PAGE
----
of this month’s Valentine’s Day, if anybody has any ideas on why Fairview
Avenue was originally called Love Lane, please comment with your ideas!
once had its very own volunteer fire company. From 1838 to 1882, it served the
West King and Manor Street corridors. Starting very humbly as the Humane Hose
Company, it fought many fires and was a source of much neighborhood pride.
Hose Company was established in 1838 by a group of civic-minded citizens of the
west and southwest sections of Lancaster. In August of that year, they
purchased a hose carriage from a company in Philadelphia and paraded it through
the streets of Lancaster, with the “uniform of the members neat and
appropriate” and its members “entitled to much credit for their zeal and public
1839, the charter of the Humane Hose Company was approved, limiting the company
to 40 subscribing members and establishing its hierarchy of officers and
directors. The company rented part of a lot on the north side of West King just
above Concord, and built a small frame building in which to keep its hose
In the early
1840s, a few of Lancaster’s more established fire companies had their own
horse-drawn, hand-pumper engines, but the Humane only had a hose carriage,
which was simply a large reel holding a wound-up hose on a four-wheeled
carriage. The members of the Humane would pull the carriage to the scene of a fire
using ropes, unwind the hose and hook it to one of the city’s new fire plugs, and
use the hose to fill the tanks of the hand-pumpers of the other companies.
1853, for $225, the Humane purchased the rear portion of a lot on West King to
be the site of their new larger hose house. The Humane’s lot fronted 21 feet on
the northwest side of Manor and extended 30 feet in depth. The Humane built a
two-story brick hose house on the site, approximately where the rear parking
lot for Reveron Electronic, Inc. is today, across from 424 Manor. The hose
house was topped with a bell tower from which fire calls would ring out.
At the time
the Humane’s new hose house was built, the company boasted 75 active members.
Only six were property owners; the others were minors or those “who earn their
bread by hard labor”. Their hose carriage had become old and was in need of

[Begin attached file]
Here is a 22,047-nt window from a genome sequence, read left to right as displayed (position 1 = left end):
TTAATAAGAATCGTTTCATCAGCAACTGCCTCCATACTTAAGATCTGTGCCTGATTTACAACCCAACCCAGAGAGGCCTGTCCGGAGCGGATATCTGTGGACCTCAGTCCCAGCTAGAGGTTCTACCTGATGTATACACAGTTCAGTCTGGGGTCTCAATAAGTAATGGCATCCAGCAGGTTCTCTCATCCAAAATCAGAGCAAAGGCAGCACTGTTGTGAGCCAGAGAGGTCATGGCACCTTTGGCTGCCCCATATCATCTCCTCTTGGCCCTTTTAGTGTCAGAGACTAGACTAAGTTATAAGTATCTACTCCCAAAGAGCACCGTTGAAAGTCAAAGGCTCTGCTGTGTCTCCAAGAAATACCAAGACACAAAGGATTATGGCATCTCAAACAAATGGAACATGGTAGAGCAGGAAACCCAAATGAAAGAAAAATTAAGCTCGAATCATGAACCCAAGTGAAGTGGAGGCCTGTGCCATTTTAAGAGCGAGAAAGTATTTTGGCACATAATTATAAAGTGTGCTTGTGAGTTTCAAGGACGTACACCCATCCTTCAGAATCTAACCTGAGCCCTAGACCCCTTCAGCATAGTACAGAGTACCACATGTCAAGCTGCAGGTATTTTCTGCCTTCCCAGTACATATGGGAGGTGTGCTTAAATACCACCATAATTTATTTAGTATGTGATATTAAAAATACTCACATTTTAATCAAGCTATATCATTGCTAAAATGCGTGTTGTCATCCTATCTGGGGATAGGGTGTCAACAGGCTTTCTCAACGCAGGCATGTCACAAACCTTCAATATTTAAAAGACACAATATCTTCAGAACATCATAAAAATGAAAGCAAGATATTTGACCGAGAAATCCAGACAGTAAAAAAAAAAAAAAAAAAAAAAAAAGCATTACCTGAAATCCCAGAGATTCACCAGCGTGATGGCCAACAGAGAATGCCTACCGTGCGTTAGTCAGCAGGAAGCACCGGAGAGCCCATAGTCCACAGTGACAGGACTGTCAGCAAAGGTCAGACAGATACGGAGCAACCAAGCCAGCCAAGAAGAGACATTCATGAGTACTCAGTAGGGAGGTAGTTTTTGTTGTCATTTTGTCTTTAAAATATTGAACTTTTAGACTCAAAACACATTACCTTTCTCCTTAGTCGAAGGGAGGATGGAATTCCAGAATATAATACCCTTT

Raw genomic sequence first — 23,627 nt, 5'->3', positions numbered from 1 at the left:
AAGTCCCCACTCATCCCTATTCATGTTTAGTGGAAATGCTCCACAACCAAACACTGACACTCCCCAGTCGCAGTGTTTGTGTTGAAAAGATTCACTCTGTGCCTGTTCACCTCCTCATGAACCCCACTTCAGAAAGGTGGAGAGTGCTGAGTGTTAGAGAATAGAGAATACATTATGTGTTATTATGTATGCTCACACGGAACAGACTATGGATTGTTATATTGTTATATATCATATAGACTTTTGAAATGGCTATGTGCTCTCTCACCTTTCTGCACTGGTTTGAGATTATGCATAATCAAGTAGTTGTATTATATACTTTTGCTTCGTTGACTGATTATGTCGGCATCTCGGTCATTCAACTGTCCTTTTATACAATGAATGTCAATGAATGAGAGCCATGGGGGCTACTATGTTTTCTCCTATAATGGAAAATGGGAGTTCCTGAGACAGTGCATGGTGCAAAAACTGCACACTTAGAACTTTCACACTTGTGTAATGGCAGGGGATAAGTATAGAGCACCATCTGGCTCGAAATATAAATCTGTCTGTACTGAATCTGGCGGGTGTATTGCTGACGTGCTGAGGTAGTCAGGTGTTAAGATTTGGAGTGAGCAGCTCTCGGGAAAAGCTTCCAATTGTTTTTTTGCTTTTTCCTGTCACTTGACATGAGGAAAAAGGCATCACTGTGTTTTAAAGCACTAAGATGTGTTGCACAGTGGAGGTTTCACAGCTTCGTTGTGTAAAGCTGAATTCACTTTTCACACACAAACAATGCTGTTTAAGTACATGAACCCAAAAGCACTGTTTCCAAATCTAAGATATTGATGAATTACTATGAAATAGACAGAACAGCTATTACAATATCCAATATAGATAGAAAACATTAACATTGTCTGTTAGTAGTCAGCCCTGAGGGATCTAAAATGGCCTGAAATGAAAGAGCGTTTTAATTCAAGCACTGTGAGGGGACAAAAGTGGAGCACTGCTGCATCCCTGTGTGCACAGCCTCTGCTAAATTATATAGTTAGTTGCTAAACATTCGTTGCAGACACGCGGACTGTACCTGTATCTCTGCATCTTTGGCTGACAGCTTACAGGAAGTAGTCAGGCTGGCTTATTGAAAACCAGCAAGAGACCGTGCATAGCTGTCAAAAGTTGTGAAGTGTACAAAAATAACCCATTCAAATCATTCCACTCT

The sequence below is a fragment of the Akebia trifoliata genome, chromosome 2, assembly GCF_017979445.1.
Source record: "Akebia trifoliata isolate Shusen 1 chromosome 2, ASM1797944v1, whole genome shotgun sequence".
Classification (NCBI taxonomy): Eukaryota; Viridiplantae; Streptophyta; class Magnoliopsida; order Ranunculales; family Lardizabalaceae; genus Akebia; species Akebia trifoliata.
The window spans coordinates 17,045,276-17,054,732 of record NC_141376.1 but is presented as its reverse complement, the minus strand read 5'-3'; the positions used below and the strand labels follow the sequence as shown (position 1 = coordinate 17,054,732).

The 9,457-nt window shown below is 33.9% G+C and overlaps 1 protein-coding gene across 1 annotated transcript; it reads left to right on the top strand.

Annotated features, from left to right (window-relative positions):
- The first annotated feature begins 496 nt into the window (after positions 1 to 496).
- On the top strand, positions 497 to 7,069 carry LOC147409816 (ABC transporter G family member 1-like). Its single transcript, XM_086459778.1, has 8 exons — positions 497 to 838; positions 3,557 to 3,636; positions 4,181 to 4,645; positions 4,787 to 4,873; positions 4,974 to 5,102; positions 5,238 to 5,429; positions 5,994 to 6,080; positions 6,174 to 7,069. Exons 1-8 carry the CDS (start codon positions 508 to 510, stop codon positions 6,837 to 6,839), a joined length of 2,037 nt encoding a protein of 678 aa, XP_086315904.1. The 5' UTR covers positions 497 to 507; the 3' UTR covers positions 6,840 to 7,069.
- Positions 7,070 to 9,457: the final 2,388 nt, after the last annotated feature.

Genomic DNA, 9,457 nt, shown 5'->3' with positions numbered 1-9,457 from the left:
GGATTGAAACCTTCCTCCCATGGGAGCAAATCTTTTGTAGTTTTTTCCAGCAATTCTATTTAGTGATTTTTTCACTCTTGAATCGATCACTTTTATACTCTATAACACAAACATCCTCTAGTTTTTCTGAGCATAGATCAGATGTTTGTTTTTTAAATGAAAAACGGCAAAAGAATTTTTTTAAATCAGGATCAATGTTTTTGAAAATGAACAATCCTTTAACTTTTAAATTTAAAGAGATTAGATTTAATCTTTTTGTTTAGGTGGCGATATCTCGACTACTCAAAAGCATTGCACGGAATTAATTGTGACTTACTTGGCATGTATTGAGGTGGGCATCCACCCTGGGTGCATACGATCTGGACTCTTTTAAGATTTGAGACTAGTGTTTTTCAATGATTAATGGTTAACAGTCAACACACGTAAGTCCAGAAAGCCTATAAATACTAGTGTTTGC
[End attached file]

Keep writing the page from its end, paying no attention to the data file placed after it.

repair, eight sections of hose were deemed too old to function dependably, and
the company was $550 in debt. Other volunteer companies also were struggling
with hose problems, and in 1854, the city allocated $3,000 to be shared among the
Humane and four other companies for the purchase of new hoses.
By 1857, the
Humane’s situation had improved to the point that it was able to purchase its
first engine—a used hand-pumper purchased from the Union Fire Company for $300.
The hand-pumper engine was a metal tank mounted on a horse-drawn, four-wheeled
carriage. In the tank, which was filled with water, was a set of pistons that
were operated by long horizontal levers called brakes extending from either
side of the carriage. Teams of men moved the brakes up and down in rapid
succession to activate the pistons, drawing water in from a hose connected to a
water source with one stroke, and then driving the water out under pressure
through a hose leading to the site of the fire with the next stroke.
War had a major impact on the Humane. The call for soldiers drew on the same
pool of young men who were active in the Humane. In early September 1862, about
10 days before the Battle of Sharpsburg (Antietam), the Governor of
Pennsylvania asked for all able-bodied men to start military drills in their
neighborhoods, as the Confederate Army was moving north to invade the state. As
a result, a large number of men from the “Hill” met at the Humane’s hose house
to get organized. One of the speakers noted that 69 of the Humane’s volunteers
had become soldiers and that only 18-20 volunteers were still available locally
to fight fires.
mid-1860s, the Humane decided that it should have a steam-pumper like the one
the Union Fire Company had recently acquired. A steam-pumper consisted of a
steam boiler mounted on a horse-drawn, four-wheel carriage. The steam boiler
was used to pressurize the water, forcing a stream of water through a hose
directed at a fire. In 1866, the members of the Humane began canvassing the
neighborhood for subscriptions to buy a new steam-pumper.
January 1867, after enough money had been pledged, a committee was appointed to
purchase a steam-pumper. The committee went to Philadelphia to purchase the new
apparatus, and a couple weeks later the new steam-pumper was delivered to
Lancaster. The steamer was purchased for $2,800 from the Undine Steam Fire
Company of Holland, New York, and had been built by A.B. Taylor.
On a cold January
day, a parade was held to deliver the new steamer to the Humane’s house on
Manor. Six Lancaster fire companies were represented, in addition to 75 men
from the Humane. After the parade was over, the men of the Humane were anxious
to see their new engine perform, so they took it back down to the square, where
they fired it up and threw a stream of water 200 feet up North Queen.
In the early
1870s, the Humane is said to have declined in membership, and was saved from
folding only by a reorganization in late 1875. Hugh Fulton was elected
President, and the company officially modified its charter in April 1876,
taking on the unwieldy new name of the Humane Steam Fire Engine and Forcing-Hose
Company No. 6.
revitalized Humane decided to move out of its aging house on Manor. A lot was
purchased for $2,100 not far away on the north side of the 400 block of West
King, and the foundation for a new larger building was laid there in 1878. The